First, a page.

Cascadia has also signed an agreement with the Tsawout First Nation, which is based near Victoria. Last year, Tsawout, citing a historical treaty and the United Nations Declaration on the Rights of Indigenous Peoples, enacted its own marine use law and issued a licence to Cascadia.
The typical process to secure a seaweed licence from the province can take up to three years, Tsawout said in a February announcement. By contrast, the Nation considered Cascadia’s pitch and issued a licence in less than five months.
Cascadia has said it wants to be farming 500 hectares within five years, and would like the province to speed up its process for getting kelp sites in the water.
The company is targeting the so-called blue economy – what the World Bank has described as the sustainable use of ocean resources for economic growth, improved livelihood and jobs, and ocean ecosystem health. Canada is developing a blue economy strategy, but it has yet to be released. A March update from federal Fisheries Minister Joyce Murray said consultations held last year reflected “consistent support for shellfish and aquatic plant opportunities in aquaculture, including as a means of reconciliation with Indigenous peoples.”
This year’s kelp harvest was trucked to Hub City Fisheries, a Nanaimo processor. In business since 1980, Hub City in peak seasons used to operate around the clock and employ up to 150 people at a time, owner Roger Paquette says.
These days, it has fewer shifts and fewer people – about 50 employees all told, Mr. Paquette says. He welcomes seaweed as another product to keep the lights on in his 12,000-square-foot plant.
On this April day, about a dozen workers are rinsing kelp and packing it in boxes to be frozen. A driver on a forklift whizzes around the plant, transferring bins of seaweed from a conveyor belt to industrial freezers.
Cascadia recently introduced new flavours of its seasoned spice and is looking at other food possibilities, including a kelp-based smoothie cube that could be tossed into a blender as part of a healthy drink. It’s talking to potential partners about other uses, such as a food additive or for industrial applications.
Then there are the cows.
For several years, Cascadia and research partners have been looking into seaweed as an agricultural food additive. Studies have shown some potential to reduce methane by adding seaweed to cow feed.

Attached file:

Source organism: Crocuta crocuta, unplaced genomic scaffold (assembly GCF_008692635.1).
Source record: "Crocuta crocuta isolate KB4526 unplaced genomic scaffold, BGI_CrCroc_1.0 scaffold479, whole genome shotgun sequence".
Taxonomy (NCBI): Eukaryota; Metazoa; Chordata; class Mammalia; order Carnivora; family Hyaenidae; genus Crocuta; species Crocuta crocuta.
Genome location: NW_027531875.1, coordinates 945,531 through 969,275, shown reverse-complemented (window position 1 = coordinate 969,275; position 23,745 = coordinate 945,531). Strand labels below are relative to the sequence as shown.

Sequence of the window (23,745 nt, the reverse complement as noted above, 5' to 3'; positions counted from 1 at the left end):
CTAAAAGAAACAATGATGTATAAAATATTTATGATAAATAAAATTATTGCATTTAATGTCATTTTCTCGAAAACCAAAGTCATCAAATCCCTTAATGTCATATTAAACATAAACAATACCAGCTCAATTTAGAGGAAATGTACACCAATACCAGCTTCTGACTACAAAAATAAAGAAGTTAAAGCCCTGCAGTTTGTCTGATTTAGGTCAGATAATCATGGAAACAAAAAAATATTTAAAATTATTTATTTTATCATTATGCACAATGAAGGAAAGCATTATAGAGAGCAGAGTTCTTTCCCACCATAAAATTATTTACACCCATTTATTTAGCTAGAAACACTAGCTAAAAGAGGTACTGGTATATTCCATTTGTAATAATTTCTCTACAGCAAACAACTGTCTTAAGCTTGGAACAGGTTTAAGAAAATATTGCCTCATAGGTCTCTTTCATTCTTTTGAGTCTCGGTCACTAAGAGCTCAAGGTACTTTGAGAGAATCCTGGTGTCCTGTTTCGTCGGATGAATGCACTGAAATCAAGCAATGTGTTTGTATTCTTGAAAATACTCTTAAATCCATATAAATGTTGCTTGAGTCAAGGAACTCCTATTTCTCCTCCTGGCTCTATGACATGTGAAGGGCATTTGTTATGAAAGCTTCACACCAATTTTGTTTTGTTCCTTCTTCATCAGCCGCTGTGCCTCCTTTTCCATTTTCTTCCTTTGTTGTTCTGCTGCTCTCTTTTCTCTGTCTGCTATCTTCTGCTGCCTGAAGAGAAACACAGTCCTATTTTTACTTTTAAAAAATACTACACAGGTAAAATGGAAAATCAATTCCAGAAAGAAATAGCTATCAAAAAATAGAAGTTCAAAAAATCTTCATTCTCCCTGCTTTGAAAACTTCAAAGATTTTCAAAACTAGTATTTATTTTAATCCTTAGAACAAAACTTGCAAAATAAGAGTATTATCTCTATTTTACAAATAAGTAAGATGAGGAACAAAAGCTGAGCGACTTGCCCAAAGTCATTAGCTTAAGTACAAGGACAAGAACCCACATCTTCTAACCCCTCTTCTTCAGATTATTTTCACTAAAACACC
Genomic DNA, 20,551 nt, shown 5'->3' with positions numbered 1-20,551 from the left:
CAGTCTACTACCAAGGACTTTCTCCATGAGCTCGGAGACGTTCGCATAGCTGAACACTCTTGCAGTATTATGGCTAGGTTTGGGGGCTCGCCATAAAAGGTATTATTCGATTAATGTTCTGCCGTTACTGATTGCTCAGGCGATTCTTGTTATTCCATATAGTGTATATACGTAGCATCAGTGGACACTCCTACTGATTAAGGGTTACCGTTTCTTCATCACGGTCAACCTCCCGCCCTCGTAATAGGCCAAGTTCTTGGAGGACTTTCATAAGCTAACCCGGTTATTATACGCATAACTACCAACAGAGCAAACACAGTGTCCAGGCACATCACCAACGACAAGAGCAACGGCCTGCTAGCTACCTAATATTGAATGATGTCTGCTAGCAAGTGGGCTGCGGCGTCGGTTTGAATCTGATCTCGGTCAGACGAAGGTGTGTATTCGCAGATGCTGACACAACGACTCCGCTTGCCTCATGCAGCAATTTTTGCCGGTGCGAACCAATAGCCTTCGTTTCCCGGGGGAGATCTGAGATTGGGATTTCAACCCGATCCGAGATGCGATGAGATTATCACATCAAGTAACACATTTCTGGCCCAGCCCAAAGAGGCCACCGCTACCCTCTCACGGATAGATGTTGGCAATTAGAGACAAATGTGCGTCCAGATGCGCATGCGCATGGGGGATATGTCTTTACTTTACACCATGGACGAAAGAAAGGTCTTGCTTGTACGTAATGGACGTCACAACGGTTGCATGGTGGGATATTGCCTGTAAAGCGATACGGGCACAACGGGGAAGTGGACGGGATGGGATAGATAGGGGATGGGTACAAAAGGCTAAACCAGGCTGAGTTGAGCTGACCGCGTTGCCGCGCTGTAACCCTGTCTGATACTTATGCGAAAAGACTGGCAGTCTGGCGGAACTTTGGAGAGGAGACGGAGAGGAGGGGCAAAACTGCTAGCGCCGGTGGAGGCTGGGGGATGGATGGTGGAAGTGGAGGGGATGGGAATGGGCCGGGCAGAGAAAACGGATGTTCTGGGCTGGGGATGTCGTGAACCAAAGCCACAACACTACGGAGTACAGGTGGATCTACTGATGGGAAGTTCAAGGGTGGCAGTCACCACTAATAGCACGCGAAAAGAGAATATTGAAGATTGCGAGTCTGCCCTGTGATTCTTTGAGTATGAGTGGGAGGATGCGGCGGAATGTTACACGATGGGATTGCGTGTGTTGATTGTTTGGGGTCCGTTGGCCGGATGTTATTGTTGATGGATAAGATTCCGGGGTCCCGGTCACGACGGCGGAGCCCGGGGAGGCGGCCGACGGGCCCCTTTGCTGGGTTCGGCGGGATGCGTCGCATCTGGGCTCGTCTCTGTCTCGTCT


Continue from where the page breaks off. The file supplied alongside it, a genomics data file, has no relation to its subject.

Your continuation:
According to federal figures, crop and animal production accounted for about 10 per cent of Canada’s overall greenhouse gas emissions in 2020.
And about 40 per cent of agricultural emissions in Canada come directly from methane, with 90 per cent of that from cattle and sheep as they digest their food.
Adding seaweed to cattle feed could help with digestion, reducing methane emissions, says Spencer Serin, an instructor at Vancouver Island’s North Island College who is working with Cascadia on seaweed research.
But there are other potential benefits, including the possibility of reducing the need for other crops, such as corn and soybeans, which has a knock-on effect in terms of water, land and fertilizer use.
“Yes, we are interested in the additive potential of reducing methane when it’s used as a supplement, but we are also interested in seeing how it influences the digestion and health of the animal for other benefits,” Dr. Serin said.
In April, Cascadia was one of six companies to receive grants through the federal government’s agri-science program, landing up to $533,475 to look at three types of seaweed as an alternative feedstock for cattle.
“As we see the effects of climate change – reduced yield, decreased top soil, harder to get crops in the prairies, lot of failures – if we are going to have a sustainable model of animal agriculture, it is good to look towards other sources of protein and nutrients for the animal,” he said.
As interest in seaweed grows, there are concerns that a boom in commercial seaweed production could have unintended, harmful consequences.
Reliance on a very limited number of commercially grown species and interbreeding with wild native stocks have reduced the genetic diversity of seaweed cultivars used by the industry, the 2021 UN University report said, and overharvesting of wild stocks limits the resources to reinvigorate the gene pool.
Seaweed farms can also unintentionally introduce and spread pests and disease, the UN Report said. It added that few transparent national and international policies and standards exist to ensure quality, fair pricing, traceability and effective biosecurity, including reporting of outbreaks and quarantine procedures. But the United Nations has also flagged seaweed’s potential, saying in a 2020 paper it could provide safe and healthy food, create jobs and income in coastal communities and help fight climate change through storing carbon.
Mr. Williamson maintains that Cascadia’s current footprint is small and has ample room to expand without posing any environmental risk.
“The more you grow, to a certain extent, the better it is for the environment,” he says.